The stars were aligned for me to be a fan. The Brewers fielded great teams, I was 10 years old, and the City of Milwaukee (the greatest city on Earth) provided the perfect setting to become a fan.

Posted on: March 28, 2008 11:57 am

Not sure why I like baseball ... I just do

The start of the MLB season is here and I, for one, couldn't be more thrilled. All that offseason stuff doesn't mean anything to me. Roger Clemens, Winter Meetings, Trades and Free Agency ... who cares!  

Now that the season is underway, I'm checking box scores, watching and attending Spring Training games and looking at a lot of stats. I enjoy what happens on the field and I don't want to know about anything else.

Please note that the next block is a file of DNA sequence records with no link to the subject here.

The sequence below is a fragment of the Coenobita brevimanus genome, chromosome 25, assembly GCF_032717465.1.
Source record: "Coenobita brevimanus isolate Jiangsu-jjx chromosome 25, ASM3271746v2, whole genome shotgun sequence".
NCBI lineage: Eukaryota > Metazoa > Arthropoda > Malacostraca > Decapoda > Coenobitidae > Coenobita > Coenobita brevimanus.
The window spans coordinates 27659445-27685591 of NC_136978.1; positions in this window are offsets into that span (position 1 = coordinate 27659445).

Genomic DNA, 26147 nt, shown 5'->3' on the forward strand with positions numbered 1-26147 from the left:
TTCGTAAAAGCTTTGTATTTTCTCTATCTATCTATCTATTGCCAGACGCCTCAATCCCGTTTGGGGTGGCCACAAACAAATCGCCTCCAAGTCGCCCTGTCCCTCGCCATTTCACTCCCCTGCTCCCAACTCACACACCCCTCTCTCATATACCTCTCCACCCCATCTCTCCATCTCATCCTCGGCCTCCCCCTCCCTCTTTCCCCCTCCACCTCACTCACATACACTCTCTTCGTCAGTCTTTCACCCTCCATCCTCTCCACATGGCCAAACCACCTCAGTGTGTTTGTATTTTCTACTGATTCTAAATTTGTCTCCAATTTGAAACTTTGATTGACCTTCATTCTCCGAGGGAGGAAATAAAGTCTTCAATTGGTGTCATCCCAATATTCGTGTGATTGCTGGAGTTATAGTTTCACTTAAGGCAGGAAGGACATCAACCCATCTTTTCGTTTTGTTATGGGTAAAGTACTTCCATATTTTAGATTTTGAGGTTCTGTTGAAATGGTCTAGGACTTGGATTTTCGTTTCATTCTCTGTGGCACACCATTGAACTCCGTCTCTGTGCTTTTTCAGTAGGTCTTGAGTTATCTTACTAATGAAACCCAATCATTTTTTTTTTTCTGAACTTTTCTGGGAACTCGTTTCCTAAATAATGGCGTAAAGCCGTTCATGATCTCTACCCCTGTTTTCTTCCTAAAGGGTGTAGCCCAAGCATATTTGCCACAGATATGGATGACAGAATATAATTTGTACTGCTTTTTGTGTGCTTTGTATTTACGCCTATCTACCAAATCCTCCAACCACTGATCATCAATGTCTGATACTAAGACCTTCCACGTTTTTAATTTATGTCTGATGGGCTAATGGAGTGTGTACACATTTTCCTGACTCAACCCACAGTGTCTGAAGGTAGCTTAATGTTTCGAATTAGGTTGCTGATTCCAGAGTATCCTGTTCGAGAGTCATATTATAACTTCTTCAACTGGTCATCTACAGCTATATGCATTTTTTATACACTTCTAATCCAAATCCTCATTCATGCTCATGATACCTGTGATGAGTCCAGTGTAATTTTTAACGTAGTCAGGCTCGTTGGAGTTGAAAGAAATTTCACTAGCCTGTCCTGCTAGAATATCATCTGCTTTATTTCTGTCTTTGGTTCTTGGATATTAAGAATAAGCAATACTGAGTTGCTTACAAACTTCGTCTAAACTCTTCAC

I don't want to know about how much a player is making. I don't want to know about who Derek Jeter is dating. I could care less about Barry Bonds or Roger Clemens. None of that enhances or takes away from my love for the game.

I'm looking forward to attending several Marlins games this season and not because I'm a Marlins fan. Truth be known, I'm a Brewers fan, but I enjoy sitting at the ballpark and watching games, no matter which teams are playing.

Here's to an exciting 2008 season. Go Brewers!

Posted on: February 29, 2008 8:17 am
Edited on: February 29, 2008 8:20 am

Ah yeah ... baseball season!

Living in Fort Lauderdale, Fla. affords me the luxury of being in close proximity to several Spring Training sites. Some friends and I will be heading to Jupiter, Fla. to attend a Marlins game at Roger Dean Stadium this afternoon.